|By hopingtohelp on Saturday, September 22, 2001 - 08:38 am: Edit|
Dave and David, thank you for your wonderful book -- very informative and extremely practical. I do have a question about something you say on p. 111: "Sending two extra things to an admissions committee might hurt you, and sending three definitely will....Admissions officers are busy, underpaid people whose desks are cluttered enough." My son was planning to send 1) the intro, or part of the intro, to his Intel Talent Search science project, representing three years' worth of work; 2) an extra recommendation, which he was told would be extremely positive, from his mentor on the science project; and 3) his art portfolio (ten or twelve slides in a plastic sleeve). Basically, art and this area of science are two out of his three main areas of sustained involvement, and I hesitate to discourage him from sending along these items. What do you think?
It never occurred to me that sending them could hurt...I am figuring that the adcom officers will take the art portfolio and send it off to the art department, so it shouldn't cause them too much trouble. But we would be grateful for your input.
|By Dave Berry on Saturday, September 22, 2001 - 09:42 am: Edit|
You forced me to dig out my manuscript archives, HTH. Your quotation bothered me becuase I'm not in the habit of using "must" phrases like "...sending three definitely will." My search paid off, because I confirmed that I did not write that phrase. It was inserted after I submitted my final editorial query responses for that chapter. Had I had the chance to review the "blues" (the bluelines--the final edited manuscript) before the book went to press, I would have caught that phrase and changed it accordingly.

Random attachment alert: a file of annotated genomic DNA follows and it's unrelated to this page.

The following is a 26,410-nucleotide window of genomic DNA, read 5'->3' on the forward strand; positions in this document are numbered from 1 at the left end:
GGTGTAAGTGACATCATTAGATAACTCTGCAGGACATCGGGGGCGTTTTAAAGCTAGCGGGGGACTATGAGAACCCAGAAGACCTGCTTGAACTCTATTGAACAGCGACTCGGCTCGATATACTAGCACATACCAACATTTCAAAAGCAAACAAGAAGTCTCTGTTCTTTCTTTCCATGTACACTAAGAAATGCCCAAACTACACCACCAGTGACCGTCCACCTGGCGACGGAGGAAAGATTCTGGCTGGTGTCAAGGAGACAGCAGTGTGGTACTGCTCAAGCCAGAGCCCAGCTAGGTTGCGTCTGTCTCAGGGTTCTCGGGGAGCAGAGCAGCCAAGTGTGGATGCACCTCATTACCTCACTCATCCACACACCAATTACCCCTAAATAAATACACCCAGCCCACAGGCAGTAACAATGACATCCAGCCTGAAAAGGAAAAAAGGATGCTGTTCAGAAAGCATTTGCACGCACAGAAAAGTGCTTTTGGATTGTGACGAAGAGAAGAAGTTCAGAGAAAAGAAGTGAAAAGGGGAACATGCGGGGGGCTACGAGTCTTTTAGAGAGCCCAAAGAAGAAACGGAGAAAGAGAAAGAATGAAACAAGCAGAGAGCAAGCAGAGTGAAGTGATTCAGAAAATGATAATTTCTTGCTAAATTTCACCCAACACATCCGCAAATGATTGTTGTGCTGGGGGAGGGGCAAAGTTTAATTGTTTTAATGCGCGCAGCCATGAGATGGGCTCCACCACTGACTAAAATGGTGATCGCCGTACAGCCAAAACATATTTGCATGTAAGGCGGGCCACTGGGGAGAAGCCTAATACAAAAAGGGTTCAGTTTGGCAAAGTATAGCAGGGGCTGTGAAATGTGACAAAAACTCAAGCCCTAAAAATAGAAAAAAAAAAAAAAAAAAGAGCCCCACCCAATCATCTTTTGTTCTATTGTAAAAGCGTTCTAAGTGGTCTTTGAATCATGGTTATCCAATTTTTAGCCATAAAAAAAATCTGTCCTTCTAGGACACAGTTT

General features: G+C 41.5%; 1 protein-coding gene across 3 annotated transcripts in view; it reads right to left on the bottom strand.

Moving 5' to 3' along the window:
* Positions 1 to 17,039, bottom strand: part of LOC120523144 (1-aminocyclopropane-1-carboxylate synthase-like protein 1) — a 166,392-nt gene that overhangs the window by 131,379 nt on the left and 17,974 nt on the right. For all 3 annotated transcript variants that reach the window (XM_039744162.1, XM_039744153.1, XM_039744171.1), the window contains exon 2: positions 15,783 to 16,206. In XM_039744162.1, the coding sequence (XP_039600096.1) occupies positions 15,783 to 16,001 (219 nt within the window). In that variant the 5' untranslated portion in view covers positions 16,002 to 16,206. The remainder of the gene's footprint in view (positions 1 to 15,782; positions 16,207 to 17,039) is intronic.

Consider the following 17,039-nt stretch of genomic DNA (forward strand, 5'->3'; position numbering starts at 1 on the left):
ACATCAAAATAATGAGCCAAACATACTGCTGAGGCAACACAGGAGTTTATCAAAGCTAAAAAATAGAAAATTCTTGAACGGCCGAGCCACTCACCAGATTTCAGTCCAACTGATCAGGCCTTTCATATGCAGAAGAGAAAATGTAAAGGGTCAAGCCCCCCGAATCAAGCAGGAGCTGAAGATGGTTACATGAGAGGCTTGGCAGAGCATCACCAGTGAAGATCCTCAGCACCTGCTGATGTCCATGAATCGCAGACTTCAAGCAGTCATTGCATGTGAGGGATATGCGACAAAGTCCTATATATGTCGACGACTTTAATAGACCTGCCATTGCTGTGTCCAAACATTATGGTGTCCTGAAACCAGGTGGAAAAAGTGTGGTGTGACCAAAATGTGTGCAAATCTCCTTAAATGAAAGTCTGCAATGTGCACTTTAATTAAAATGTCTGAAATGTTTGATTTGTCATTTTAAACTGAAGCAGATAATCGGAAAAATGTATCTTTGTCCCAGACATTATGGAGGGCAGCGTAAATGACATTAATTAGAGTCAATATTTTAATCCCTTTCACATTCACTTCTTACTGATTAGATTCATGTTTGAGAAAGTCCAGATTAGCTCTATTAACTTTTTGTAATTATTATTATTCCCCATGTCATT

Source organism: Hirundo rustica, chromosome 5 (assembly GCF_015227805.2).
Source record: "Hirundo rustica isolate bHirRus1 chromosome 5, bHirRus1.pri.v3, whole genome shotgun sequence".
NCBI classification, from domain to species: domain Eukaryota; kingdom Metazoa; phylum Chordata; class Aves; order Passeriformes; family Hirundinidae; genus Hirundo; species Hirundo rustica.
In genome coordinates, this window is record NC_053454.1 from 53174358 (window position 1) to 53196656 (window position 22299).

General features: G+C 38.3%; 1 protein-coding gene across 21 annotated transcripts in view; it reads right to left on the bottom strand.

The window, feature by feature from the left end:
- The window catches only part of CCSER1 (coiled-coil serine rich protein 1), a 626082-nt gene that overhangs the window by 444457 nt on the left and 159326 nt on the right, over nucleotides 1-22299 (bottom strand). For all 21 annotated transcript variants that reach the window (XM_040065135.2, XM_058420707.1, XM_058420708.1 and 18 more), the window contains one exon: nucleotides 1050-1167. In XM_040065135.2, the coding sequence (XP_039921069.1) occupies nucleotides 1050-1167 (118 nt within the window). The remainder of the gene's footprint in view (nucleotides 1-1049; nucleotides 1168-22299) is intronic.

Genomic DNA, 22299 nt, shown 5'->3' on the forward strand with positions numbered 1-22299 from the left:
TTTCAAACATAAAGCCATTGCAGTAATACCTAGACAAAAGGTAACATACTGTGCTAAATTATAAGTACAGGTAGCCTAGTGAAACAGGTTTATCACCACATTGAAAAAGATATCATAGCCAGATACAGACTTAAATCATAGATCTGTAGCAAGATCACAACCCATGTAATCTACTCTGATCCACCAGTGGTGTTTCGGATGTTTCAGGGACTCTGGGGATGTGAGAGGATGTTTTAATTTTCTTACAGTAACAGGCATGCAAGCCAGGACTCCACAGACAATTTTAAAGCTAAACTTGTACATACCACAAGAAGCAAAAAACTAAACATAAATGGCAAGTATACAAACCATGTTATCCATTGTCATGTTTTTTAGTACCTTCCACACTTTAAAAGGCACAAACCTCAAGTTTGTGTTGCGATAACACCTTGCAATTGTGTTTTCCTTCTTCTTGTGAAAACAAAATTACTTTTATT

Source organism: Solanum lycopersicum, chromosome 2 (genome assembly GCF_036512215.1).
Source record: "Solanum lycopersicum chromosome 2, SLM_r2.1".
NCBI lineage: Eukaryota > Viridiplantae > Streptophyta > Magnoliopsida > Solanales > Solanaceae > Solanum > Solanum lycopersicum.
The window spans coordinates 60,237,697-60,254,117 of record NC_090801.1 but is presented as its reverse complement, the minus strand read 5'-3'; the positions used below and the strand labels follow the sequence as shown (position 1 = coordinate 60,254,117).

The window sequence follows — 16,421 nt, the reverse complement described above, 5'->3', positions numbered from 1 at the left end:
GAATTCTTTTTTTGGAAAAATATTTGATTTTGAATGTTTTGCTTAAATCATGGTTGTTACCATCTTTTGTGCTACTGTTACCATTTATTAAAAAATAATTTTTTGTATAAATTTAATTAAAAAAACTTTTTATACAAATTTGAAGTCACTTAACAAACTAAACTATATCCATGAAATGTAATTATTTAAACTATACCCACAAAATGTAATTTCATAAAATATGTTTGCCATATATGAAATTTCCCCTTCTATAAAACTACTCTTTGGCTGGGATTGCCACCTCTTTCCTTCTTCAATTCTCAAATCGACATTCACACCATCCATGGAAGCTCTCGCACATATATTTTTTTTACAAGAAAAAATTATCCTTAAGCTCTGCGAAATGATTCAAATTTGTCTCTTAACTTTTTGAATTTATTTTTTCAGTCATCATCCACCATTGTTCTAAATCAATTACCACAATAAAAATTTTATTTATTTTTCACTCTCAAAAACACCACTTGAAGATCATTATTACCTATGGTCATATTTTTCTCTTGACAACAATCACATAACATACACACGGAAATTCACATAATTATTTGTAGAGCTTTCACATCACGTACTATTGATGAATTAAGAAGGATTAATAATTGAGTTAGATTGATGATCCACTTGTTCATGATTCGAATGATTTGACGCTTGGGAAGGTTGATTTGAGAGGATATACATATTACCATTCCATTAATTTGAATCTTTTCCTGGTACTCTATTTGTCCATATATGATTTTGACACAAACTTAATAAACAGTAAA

Bottom line: Your son should send everything you listed. Each is absolutely appropriate and will support his case for presenting himself as a passionate and extremely gifted applicant. If you note in that Chapter 7, you'll see that "Graham" (modeled on my own son, John) submitted more than three "extras" with his Princeton application (even though our editor refers to the app as being from Stanford!). My son's extra effort in documenting his profile certainly didn't hurt him. He was accepted early.
Thank you for taking the time to question this text. My co-author, David Hawsey, and I have vowed that the contract for our next book will contain provisions for us to review the "blues" before the book goes to press. In not seeing the blues, we GOT them, so to speak. :-) Thanks again, HTH. If we can help with your son's college process, please let us know. Best wishes to him.
|By hopingtohelp on Wednesday, September 26, 2001 - 10:51 am: Edit|
Thanks, Dave. Maybe you can tell your editor about my confusion when they do the second edition...which I am sure they will!
|By G. Dolianis on Saturday, December 08, 2001 - 08:00 pm: Edit|
Dave, how are book sales going?
|By Dave Berry on Sunday, December 09, 2001 - 06:10 pm: Edit|
Thanks for asking, G. So far, so good, but you'd never know it from the way Amazon tracks sales. One day our book, America's Elite Colleges, is #8,000, the next day it's #80,000. However, Random House-Princeton Review told us a while ago that they're planning a second printing next summer, just in time for another round of ED madness! I guess they think it's "worthy."
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